Our routine leaves us no time to slow down, stop, think, observe and learn. It might help us in achieving the life we want but it confines, not binds, us and robs us of the meaning of life we are supposed to find simultaneously. Summer breaks might look long and enervating at the first glance but it is a time to catch up; with friends, with life, with the place where you live, with yourself especially with what you wanted to do but couldn’t.

The temperature might be ugly but life, on the path of revival, is beautiful in summers.

For Freedom

(I read Henry Derozio’s Freedom to the Slave in my second semester. The simplicity of the poem, its brevity and its sweet, melodious rhythm is so invigorating and inspiring that it become incomparable for me and I revered it. Sometimes I feel myself a slave, bounded by and held down by my gender. In Derozio’s poem the slave attains freedom through another’s magnanimity but the reality of the women’s movement is completely opposite- no one from the outside is going to give us our deserved freedom out of understanding and empathy or even pity and sympathy. Ours is such a long way to go and we have to plod our way towards the brilliance of liberty and in this sorority and womanhood must unite us.)

I have been confined in the house that you call home,

and made believe to be the master of that zoo. 

You have violated my body for mere muse,

organised a grandiose feast upon my soul. 

By you I’ve been branded erring, always, by instinct,

and deemed fit to be paraded through the streets. 

I’ve been scolded for my questions

and berated for my independence. 

To your own you are ever respectful

but for me there is nothing but contempt and orders. 

You, who has never questioned the fruits I bear

Defiled my temple of sustenance. 

Now self-perception extends to nothing beyond physical existence,

self-worth, a mirage, is completely amiss. 

Never again! No more!

I shall rise from the dust under your feet-

there, where you left me- beneath you

and take away your pride and sense of possession in my heady course. 

If I fail to do so someone else will, someone else must:

this burning passion that engulfs my heart

shall not go waste. 

Eternally it shall burn, if it must

To finally instrument my liberation. 

And then as the possession will depart, the woman shall return. 

Something Lost

( I heard it in some movie that we lose our old cells to new ones every two weeks. Over the course of our lives we remain consistent in this process of losing. We lose parts of our personalities and perceptions in such a way that we find it difficult to identify with our past selves.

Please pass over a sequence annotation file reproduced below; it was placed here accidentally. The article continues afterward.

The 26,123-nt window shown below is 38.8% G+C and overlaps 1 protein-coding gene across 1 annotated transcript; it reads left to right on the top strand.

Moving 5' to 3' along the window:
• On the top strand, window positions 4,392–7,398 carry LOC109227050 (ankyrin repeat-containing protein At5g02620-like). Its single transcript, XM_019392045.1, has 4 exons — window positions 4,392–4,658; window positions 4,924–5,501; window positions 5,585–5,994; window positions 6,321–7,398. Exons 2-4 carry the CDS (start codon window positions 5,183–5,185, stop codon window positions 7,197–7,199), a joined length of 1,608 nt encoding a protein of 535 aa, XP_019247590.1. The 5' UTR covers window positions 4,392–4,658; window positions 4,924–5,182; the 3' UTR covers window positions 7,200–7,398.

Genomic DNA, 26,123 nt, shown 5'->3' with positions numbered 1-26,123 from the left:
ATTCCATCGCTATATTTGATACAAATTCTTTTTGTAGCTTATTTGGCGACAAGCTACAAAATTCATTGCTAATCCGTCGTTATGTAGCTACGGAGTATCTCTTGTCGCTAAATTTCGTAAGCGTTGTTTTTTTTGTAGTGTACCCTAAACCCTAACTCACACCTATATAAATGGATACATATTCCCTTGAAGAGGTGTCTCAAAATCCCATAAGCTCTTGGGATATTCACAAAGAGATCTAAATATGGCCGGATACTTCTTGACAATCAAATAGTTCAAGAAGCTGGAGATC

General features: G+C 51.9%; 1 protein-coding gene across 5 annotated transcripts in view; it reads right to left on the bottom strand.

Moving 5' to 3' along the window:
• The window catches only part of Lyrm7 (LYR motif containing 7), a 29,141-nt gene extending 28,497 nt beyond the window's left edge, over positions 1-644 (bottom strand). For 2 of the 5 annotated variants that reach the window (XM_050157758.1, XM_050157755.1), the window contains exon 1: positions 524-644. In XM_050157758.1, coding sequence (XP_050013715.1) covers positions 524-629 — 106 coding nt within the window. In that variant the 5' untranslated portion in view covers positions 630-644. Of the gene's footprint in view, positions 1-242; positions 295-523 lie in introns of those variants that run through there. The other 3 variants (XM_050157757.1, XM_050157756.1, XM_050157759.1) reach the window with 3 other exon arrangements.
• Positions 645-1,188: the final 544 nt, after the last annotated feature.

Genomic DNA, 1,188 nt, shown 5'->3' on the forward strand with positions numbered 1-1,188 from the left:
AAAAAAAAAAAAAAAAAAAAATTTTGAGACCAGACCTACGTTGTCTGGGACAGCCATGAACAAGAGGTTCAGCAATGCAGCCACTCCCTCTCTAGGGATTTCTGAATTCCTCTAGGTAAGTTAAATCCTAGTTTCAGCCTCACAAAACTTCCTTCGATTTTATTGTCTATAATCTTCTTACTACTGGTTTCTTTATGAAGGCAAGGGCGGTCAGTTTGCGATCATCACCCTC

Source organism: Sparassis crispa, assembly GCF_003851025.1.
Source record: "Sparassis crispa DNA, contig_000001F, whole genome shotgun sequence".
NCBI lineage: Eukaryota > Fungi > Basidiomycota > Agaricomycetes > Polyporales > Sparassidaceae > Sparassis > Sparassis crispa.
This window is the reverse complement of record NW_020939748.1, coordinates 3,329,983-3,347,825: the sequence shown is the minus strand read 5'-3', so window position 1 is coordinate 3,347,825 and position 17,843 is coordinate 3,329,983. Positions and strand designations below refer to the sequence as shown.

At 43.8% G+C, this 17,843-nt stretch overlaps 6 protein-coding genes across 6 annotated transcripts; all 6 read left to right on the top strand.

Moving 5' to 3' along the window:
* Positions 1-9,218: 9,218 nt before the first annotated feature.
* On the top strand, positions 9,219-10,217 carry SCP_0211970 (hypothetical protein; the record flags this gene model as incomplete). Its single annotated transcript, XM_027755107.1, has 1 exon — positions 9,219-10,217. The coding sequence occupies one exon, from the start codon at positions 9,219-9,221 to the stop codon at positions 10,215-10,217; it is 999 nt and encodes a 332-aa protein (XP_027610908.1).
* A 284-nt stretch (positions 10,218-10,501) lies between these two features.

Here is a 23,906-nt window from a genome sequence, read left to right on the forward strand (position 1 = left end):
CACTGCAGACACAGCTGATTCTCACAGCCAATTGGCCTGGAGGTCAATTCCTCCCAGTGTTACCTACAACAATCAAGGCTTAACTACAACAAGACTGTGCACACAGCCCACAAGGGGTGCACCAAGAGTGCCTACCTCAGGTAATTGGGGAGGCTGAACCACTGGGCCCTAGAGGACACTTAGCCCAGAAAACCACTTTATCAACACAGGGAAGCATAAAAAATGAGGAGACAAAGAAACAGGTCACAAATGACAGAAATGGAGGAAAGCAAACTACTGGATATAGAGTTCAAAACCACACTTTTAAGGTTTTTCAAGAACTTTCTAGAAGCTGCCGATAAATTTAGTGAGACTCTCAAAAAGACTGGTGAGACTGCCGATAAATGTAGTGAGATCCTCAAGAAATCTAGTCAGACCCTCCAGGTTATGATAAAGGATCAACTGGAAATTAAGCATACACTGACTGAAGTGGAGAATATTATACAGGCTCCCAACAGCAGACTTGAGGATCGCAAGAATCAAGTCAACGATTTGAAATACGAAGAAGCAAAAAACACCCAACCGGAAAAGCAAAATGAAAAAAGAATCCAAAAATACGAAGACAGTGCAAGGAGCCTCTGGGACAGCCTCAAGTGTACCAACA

After my mum’s remarriage and the consequent shift to a new house (and with new inhabitants) I was unable to call my new house home because all my sentimentalities were deeply rooted in my previous home. Any attempt to root one here through the same old path, like in the poem through the appreciation of Nature’s beauty, or sublimity in hindsight for what got lost could only be felt and not expressed just like its experience, instils only nostalgia and a sense of loss. Instead of being able to create new sentimentalities I get led onto revisiting and revising old ones again and again. With the loss of that home I felt that my childhood too was quickly slipping away, cause I shifted during early pubescence and left behind all the markers of childhood with that shift. Now nature is two outsides too removed: the one outside my current window takes me to the one overshadowing my childhood; the one for which I vie, where I had all the time in the world, where I wasn’t pushed into maturity and relentless work.

Here nostalgia is problematic. It hinders me from accepting my present and moving on from my past.)

When the wind sways in my new house

In the early throes of spring,

There grows in me a pang of nostalgia

For the one to which I now cling. 

Where I used to lay on my bed

With my feet up against the window,

And dwindle the day in the wake of gossips

With mum, while the breeze flirted with my feet

And the rain made my body flush;

The lover inside me blush. 

We would look outside through the gaps between our feet

And wonder as I’m now 

How subliminal this nature be!

I still can perceive beauty:

In the rustling of the leaves,

The whiff of romance in the air, the winds,

The mischief in the calling of the birds,

The allure of the resounding sudden silence,

The blue-ing and golden-ing of the room,

But I cannot feel it anymore. 

Though however hard I may try. 

For every time I look outside

I see not the outside of my house

But the home I left behind. 

And the weight of its lose 

Bears heavier than the pleasantness of the scene. 

For in my childhood the distance between me and the dancing trees was perceptible.

Now the distance is far more than I could imagine. 

There is no time to savour.


(Sometimes I feel the life of a girl is nothing but limits. Limits of different degrees, nature, by different persons. And all through her life she keeps on dodging these limits strewn all around her which keeps her closed in forever. At such times I vent out my irritation and frustration by writing but when I later look back at it, it always fills me with this dull ache, the ache that seems to reverberate how basic are the hurdles I have to cross and how infinitely they tire me out even before I reach the actual ones.